Not even 10 Percent?! Just 7.5% – I want 1910 Percent!

…but that’s not possible! And so just as usual with this club, we take the highest percentage we could possibly get – or, to put it simply, 2.226 spectators. After the concerted decision of the Federal Government and the federal state governments which allowed 20 per cent of spectators of the maximal stadium capacity back into the grounds, we just received the first information for the home match of the FCSP against Heidenheim on Sunday.

We already asked you in our daily state of the club article on September 16th whether you would consider visiting the stadium again, even if only a limited number of 20% of spectators would be allowed back in. The result of your replies is quite diverse, while some would visit the stadium again, others wouldn’t. But you all agreed to one point: A limited number of allowed spectators would not even partly cause that someone would report a “brilliant atmosphere” later. Because one thing appears taken for granted: home matches of the FC St. Pauli are defined by people who meet each other, who cheer together for the brown-white, who scream, sing, jump, swear, who get the beer of their neighbour smashed in their face after a goal, who moan that there are still no chips served in the stadium, who get goosebumps as soon as the guitars start in “Hells Bells”. 
You know what we’re talking about.

So it still remains a difficult decision for both the club as well as for every single spectator whether there’s a policy of “Everyone or nobody” or how to act when only a partial number of spectators are allowed back in. There are pros and cons in both cases. But it’s for sure that no option will cater for every single one as there’s no compromise when it’s “Everybody or nobody” but at the same time, the club relies on earnings through ticketing even of partial numbers of spectators and when there are some fans at the same time who desire to come back to the stadium to support their team asap.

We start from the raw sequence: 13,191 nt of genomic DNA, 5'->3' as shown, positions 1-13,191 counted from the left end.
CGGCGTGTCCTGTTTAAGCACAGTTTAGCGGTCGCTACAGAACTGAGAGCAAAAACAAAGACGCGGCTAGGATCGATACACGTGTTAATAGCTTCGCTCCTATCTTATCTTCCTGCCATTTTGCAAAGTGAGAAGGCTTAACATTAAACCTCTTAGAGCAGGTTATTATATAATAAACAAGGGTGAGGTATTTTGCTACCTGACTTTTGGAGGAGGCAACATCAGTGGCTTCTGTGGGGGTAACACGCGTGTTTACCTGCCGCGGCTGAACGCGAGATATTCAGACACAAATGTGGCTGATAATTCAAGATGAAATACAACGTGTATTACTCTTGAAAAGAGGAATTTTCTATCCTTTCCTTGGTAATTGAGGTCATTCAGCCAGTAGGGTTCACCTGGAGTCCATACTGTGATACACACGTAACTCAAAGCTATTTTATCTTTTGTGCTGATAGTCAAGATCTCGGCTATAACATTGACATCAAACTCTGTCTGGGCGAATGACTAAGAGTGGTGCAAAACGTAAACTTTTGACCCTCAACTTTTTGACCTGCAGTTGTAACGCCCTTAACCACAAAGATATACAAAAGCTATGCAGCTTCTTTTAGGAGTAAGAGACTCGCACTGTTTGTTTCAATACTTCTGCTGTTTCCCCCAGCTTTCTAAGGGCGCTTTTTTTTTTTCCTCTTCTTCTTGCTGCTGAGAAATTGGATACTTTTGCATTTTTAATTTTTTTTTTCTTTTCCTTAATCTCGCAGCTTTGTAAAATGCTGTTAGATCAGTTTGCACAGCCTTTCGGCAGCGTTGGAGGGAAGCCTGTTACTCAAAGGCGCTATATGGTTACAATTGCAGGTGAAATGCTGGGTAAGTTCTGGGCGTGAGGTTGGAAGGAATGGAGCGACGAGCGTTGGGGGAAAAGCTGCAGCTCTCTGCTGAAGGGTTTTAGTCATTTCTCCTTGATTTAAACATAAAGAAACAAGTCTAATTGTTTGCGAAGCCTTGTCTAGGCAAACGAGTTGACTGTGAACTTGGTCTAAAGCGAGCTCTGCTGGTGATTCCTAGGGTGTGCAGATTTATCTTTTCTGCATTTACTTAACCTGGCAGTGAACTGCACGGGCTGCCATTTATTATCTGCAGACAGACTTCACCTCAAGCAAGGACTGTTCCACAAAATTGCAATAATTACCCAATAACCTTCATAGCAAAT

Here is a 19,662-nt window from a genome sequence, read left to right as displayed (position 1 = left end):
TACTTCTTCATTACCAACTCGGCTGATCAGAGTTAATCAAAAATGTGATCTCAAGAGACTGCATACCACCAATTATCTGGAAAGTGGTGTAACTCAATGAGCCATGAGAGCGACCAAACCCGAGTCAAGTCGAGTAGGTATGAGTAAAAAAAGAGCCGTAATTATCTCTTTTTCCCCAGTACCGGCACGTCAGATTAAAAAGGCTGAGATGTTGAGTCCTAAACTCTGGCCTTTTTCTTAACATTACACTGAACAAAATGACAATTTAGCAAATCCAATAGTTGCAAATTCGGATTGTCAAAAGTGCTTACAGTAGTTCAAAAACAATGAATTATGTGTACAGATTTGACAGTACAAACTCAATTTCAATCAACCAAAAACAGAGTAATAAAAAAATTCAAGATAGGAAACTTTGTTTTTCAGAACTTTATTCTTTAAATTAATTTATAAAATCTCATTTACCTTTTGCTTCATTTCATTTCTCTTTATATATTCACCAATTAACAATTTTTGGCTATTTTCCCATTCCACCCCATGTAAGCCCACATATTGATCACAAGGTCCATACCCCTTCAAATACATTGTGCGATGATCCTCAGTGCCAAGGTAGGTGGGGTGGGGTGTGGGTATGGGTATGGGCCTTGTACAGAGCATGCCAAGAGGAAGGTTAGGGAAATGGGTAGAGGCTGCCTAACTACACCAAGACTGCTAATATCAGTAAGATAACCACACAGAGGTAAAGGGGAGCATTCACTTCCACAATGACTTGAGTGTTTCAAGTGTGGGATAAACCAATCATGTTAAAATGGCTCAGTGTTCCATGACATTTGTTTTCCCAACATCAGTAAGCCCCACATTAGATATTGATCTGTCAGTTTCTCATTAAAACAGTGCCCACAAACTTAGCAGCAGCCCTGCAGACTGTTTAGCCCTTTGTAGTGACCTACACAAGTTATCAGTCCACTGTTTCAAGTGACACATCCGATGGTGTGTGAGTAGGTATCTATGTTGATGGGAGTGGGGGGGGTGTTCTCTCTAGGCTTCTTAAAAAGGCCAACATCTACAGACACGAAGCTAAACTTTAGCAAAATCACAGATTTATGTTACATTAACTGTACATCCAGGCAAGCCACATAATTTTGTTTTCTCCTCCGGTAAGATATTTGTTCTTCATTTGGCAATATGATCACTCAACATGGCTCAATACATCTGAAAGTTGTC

The FC St. Pauli decided to allow spectators back into the stadium. And the club also explains why this decision wasn’t an easy one and why it took some time to come to this decision and to publish it a little later.
So the next home match against Heidenheim will (probably) host 2.226 spectators.

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For clear reasons, there will be no standing places, the individual seats will be located at least 1.5m apart from each other. (Actually, there will be 300 seats allocated in the standing areas, however, standing is strictly prohibited, everyone with a ticket there has to bring their own seating cushion.)
Furthermore, there will be no “blocks” with two or more seats allowed for households or social bubbles at least not during this first home match which will also be a rehearsal only for many reasons anyway.

Who will exactly be allowed to visit the home match at the Millerntor will be decided through a raffle:

  • All permanent and season ticket-holders are currently receiving an email and can apply for a ticket until Thursday at 10 am.
  • In case you win the raffle, you’ll receive a confirmation email and you’ll have to buy these tickets online for the price of 15€ between Friday 10 am and Saturday 10 am.
  • To hand over the ticket to someone else then will not be possible.
  • If you get reimbursed for your permanent or season ticket will not be affected by the outcome of the raffle.